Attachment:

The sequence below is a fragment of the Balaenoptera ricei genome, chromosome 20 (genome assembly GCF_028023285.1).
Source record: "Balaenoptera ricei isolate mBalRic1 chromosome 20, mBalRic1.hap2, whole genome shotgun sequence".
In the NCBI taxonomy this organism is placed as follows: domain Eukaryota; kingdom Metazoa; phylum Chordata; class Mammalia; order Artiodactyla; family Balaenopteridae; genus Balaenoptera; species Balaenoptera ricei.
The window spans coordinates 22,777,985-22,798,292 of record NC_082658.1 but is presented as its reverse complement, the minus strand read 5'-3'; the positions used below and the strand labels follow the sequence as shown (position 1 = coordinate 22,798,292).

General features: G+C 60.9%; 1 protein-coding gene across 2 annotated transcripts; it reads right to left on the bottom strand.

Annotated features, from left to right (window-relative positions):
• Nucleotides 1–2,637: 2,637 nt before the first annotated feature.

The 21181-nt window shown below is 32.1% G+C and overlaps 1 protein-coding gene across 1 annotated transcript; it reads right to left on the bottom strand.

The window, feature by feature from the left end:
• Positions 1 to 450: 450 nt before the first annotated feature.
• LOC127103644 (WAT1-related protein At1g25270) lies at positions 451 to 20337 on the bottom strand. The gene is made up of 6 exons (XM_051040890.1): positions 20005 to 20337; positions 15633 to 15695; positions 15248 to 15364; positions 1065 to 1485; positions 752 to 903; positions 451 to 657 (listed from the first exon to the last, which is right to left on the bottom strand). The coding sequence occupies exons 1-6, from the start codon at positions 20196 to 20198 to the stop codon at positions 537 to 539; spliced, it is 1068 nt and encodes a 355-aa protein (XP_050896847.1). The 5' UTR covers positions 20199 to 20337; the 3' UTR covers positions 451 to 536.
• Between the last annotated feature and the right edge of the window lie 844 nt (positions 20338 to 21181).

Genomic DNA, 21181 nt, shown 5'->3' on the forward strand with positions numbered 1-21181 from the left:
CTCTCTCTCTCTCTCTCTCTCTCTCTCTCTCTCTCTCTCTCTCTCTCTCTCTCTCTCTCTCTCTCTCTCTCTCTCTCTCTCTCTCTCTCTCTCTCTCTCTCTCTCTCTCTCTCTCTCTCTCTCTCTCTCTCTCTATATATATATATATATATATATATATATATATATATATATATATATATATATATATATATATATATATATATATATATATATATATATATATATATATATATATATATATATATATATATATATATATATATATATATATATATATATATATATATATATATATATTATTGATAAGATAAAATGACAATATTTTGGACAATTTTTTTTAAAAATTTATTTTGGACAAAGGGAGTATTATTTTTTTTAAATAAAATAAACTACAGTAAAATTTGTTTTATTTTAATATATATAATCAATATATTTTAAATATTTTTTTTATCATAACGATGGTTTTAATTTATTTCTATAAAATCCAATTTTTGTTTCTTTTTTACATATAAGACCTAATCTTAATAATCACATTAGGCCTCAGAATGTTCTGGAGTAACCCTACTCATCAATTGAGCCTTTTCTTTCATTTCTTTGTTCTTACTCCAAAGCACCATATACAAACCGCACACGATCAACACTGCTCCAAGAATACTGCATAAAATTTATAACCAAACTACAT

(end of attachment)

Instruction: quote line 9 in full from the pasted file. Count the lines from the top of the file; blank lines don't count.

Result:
The window, feature by feature from the left end: